When Victor Litlhakanyane became the first black doctor to qualify in the Free State, he was not welcome to eat with his white colleagues in the dining room of province’s biggest hospital, Pelonomi, in Bloemfontein.
Now, many of those who would not eat with him report to Litlhakanyane, who has been the provincial head of health since April 2001.
Bulky monuments to Afrikaners’ quest for self-determination are still part of Bloemfontein’s landscape but Litlhakanyane insists that racial tension has ‘reduced a lot’.
‘While I don’t want to stereotype anybody, Afrikaners, once they believe in something, tend to go for it,’ says the youthful looking Litlhakanyane, dressed in an open-necked Cuban shirt.
‘We have a very mixed management, in terms of race and gender, at all levels and so far the administration has been very loyal,’
‘But,’ adds Shadrack Shuping, the executive manager of clinical health services, with a twinkle in his eye, ‘while we now have a culture of working together, you can also get dismissed for being a racist. And that has happened.’
Ten years down the line, health services in this flat, often bleak, central province are stable and the quality of care is improving. This is despite a lack of expertise and massive health challenges, many of which are the legacy of the mining industry that dominates the province.
A survey conducted by the HSRC released in 2002 found that the Free State has the highest HIV/AIDS rate in the country, while tuberculosis and malnutrition are also serious problems.
One of the keys to the Free State’s ability to provide stable care lies in the fact that it has built its health system from the primary level upwards.
‘Free State developed a district-based system very early. It had leadership that believed in this approach and so it managed to move from a hospital-centred approach to a primary health approach,’ says Health Systems Trust’s Dr Carmen Baez, who worked in the province for four years.
For Baez, the district-based approach ‘ which other provinces are struggling to implement ‘ has been successful thanks to strong leadership and the early introduction of the Free State Health Act in 1999 that provided the legal framework for the district health system.
She credits Shuping particularly for driving ‘ sometimes relentlessly ‘ the district system.
As part of the reorganisation of health services, various levels of care have been introduced and certain hospitals are now designated as referral hospitals which means patients can only go to them if they have been referred by their clinics of district hospitals.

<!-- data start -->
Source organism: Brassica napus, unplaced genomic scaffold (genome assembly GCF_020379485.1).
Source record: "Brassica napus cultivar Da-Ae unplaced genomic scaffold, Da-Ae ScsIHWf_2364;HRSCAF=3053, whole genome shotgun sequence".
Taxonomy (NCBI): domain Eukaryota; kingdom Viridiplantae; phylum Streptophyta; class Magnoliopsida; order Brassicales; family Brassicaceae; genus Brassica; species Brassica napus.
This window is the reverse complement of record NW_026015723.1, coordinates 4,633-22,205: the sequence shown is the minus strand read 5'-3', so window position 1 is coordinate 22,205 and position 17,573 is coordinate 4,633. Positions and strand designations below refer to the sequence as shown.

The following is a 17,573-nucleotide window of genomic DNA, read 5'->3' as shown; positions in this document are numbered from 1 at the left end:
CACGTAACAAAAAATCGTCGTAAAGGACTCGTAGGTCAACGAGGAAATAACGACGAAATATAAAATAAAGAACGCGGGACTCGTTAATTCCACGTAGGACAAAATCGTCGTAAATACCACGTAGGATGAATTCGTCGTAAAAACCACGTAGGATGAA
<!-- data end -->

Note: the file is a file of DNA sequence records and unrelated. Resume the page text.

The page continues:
Unlike in many other provinces, the referral system works relatively well in Free State precisely because referral hospitals are able to turn away patients as they know that they will be able to get the care they need from their district hospitals and local clinics.
Dr Marthinus Schoon, clinical head of the province’s biggest hospital, Pelonomi, is proud of the fact that annual patient figures at his cash-strapped hospital have actually dropped from 27 315 in 2001/2 to 25 357 in 2003/4.
This is despite the fact that beds in the hospital have been cut by almost half since 1994 to enable resources to be redirected to the lower levels of care.
‘I have put staff under a lot of pressure not to admit people who don’t need specialised care, and to direct those patients to the correct hospitals, which has helped to stabilise patient numbers,’ says Schoon.
‘On the clinical side, we push the concept that if the volume of patients is too great, we will be unable to provide quality care.’
The primary healthcare approach has also meant a reorientation of thinking. Nurses in the clinics have been trained to encourage patients to looking at their health holistically, considering solutions such as better nutrition rather than medicine only. This change of mindset has also brought savings for the province. Before 1999, an average of seven drugs were prescribed for sick children whereas today this figure is two or three drugs.
Free State’s TB cure rate is over 70%, which gives a good indication of the province’s ability to monitor and follow up its patients.
The Lejweleputswa district around Welkom is the jewel in the Free State’s health system and has won numerous awards, including best rural health district in the country in 2001. The road to Welkom is long and straight, pale yellow mine dumps and fields of sunflowers breaking the monotony of the flat scrub.
Welkom’s Bongani Hospital (formerly Goldfields) is the district’s regional hospital. The unassuming hospital, built on the doorstep of Thabong township, is one of the most racially integrated hospitals, in terms of both staff and patients.
Eighteen towns, including places with forlorn names such as Verkeerdevlei, refer patients to the 460-bed hospital.
Bongani was recently one of a handful of hospitals countrywide to be accredited with the Council of Health Service Accreditation of Southern Africa (COHSASA) the first time it applied. Cohsasa is an independent body that assesses and accredits healthcare organisations that meet certain predetermined standards, in an effort to improve the quality of health care.
It also has the best revenue collection record in the province for getting patients to pay for services.
Given this track record and the fact that it is in a high HIV prevalence rate, Bongani, was the obvious choice for the launch of the Free State’s anti-retroviral programme on 1 May.